Author’s Note: Do you still have your manager scene up? Or have you moved the holy family to a house? Of course, if you’re like my family, the Magi and camels are still making their way to the scene. But like most depictions, the magi will still end up at a manger before Epiphany. But I am getting ahead of myself because that is still 6 days off. Yes, even before this “Gentile” Christmas happens the Law breaks into our celebration. Unexpectedly during Christmas we can’t escape the Law and bloodshed (Holy Innocents and Circumcision of Jesus). As many try their best to create a reality distortion field of a clean, cozy, joyful and peaceful Christmas, Law-gospel preachers will gently put that out of focus. (Anybody have a nativity set with a mohel?)

The baby Jesus is a perfect gift. We don’t want anything to destroy the image of the “no crying he makes.” But even during circumcision? Why would Jesus have to be circumcised anyway? He is truly divine. (Next week we can ask why he has to be baptized?) Yet as good and faithful Jewish parents, Joseph and Mary subject the baby Jesus to the Law. The Angel only told them that Mary would give birth to God’s Son but gave no further instruction how to raise God’s Son. Do you think they even questioned it?


DIAGNOSIS: The Law Gets No Holiday

Step 1: Initial Diagnosis (External Problem) : The Law Decides
This God-Child is born only to be laid in a manger. Why? Because unwed pregnant girls aren’t given access to the better places this world has to offer. First glances judge this couple to be Law breakers, and Law breakers are put on the outside, in cold and dirty places. But even with all the revelations as to what Child this is, the parents still dutifully bow to God’s Law. As they should. So 8 days after the crib is filled, they leave the hay behind and head to the temple with God Incarnate. It’s what is required under the Law. And to this point in history trusting God’s Law is the only way we can be insiders. Even with God among us, we still haven’t escaped the Law judging who is in and who is out. Who is worthy and who is unworthy. So we have society using the Law to decide that this family is on the outside of God’s favor and we have angels proclaiming and his parents insisting that Jesus grow up on the inside.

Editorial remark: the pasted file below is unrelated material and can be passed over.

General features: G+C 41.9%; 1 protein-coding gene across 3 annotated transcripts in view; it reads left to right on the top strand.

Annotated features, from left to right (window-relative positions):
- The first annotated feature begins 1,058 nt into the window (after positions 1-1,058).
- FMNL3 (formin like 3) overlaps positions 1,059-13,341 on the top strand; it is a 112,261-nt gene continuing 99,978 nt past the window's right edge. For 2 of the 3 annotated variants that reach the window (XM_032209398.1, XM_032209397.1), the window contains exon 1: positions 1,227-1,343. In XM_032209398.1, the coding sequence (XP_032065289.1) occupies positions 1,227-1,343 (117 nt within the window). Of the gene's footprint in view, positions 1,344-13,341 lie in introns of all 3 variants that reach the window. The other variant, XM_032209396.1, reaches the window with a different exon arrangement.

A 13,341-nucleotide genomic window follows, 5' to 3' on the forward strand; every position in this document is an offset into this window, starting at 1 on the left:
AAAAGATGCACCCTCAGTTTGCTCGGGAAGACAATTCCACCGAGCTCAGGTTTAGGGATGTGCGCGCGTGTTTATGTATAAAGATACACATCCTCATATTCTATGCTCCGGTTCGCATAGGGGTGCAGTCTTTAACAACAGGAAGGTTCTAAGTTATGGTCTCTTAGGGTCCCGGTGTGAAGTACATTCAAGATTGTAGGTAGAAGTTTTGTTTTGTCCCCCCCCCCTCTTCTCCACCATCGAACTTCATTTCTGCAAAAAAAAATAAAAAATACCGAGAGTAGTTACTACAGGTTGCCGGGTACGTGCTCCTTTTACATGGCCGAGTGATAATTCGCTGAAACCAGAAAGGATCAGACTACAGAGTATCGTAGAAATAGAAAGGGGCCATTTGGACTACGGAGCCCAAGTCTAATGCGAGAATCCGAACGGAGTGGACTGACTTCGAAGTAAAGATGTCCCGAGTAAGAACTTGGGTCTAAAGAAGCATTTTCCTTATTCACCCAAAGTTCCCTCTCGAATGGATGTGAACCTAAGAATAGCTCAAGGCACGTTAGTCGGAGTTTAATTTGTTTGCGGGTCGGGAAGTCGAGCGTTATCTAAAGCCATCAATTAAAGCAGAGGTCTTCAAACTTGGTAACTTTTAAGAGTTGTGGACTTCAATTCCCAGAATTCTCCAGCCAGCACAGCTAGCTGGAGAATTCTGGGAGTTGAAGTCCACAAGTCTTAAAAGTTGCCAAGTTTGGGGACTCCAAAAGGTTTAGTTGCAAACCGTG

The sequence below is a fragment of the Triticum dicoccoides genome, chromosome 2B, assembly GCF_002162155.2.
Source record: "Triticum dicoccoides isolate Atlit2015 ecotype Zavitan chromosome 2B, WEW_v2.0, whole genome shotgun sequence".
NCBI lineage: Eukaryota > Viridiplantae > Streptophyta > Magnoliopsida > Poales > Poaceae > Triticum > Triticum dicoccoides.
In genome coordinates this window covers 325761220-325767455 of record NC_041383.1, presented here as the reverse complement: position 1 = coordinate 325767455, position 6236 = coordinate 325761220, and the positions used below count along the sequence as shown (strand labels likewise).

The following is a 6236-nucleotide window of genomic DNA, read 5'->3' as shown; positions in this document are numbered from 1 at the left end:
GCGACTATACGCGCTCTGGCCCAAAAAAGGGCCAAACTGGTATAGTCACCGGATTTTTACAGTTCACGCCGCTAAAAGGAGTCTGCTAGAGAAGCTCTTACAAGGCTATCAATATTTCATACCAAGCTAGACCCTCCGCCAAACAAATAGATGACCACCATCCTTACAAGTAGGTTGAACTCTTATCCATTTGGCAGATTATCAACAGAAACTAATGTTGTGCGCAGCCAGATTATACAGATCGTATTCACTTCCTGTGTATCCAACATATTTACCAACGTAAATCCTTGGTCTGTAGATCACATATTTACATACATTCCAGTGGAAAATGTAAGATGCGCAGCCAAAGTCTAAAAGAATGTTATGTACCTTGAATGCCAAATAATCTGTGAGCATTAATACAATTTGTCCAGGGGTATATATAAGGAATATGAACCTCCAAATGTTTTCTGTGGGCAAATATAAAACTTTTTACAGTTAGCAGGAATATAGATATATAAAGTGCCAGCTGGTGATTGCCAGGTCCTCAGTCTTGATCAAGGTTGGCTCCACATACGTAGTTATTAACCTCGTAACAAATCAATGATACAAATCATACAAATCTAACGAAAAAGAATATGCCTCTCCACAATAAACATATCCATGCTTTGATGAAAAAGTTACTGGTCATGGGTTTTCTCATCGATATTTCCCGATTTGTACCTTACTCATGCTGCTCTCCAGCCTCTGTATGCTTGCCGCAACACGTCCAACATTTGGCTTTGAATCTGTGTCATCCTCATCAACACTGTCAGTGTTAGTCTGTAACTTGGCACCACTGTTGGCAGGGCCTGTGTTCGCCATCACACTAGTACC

Step 2: Advanced Diagnosis (Internal Problem) : Christmas Is Not Enough
What problem could we possibly have with the baby Jesus? So perfect, so gentle and mild. But not perfect enough to warrant not circumcising the child. But this baby was named even before it was conceived (Luke 1:31, 2:21). Why still go through proper channels when God’s own messenger has already made a declaration about this Child? Even as shepherds are glorifying and praising God for what they have seen and witnessed (v. 20), we can not trust a God who operates outside of his very own Law. We could not trust Jesus if he was merely a renegade and lived independent of the Law. The angel voices are not enough, we must also listen to the mohel. The mohel gives God’s word, even to God’s Word (to borrow from John 1, logos). Despite the fact that the Christ child was born we are still bound to the Law. It is not escapable. Do we expect Jesus to shed his first blood as the Law demands? This gift is not enough in its present state. If we accept that it is, we reject God’s Law and in effect we reject Christ. (In the life of the church, Christmas has always needed the Triduum, whereas the Triduum has always been able to stand alone. After all, it has 3 legs.)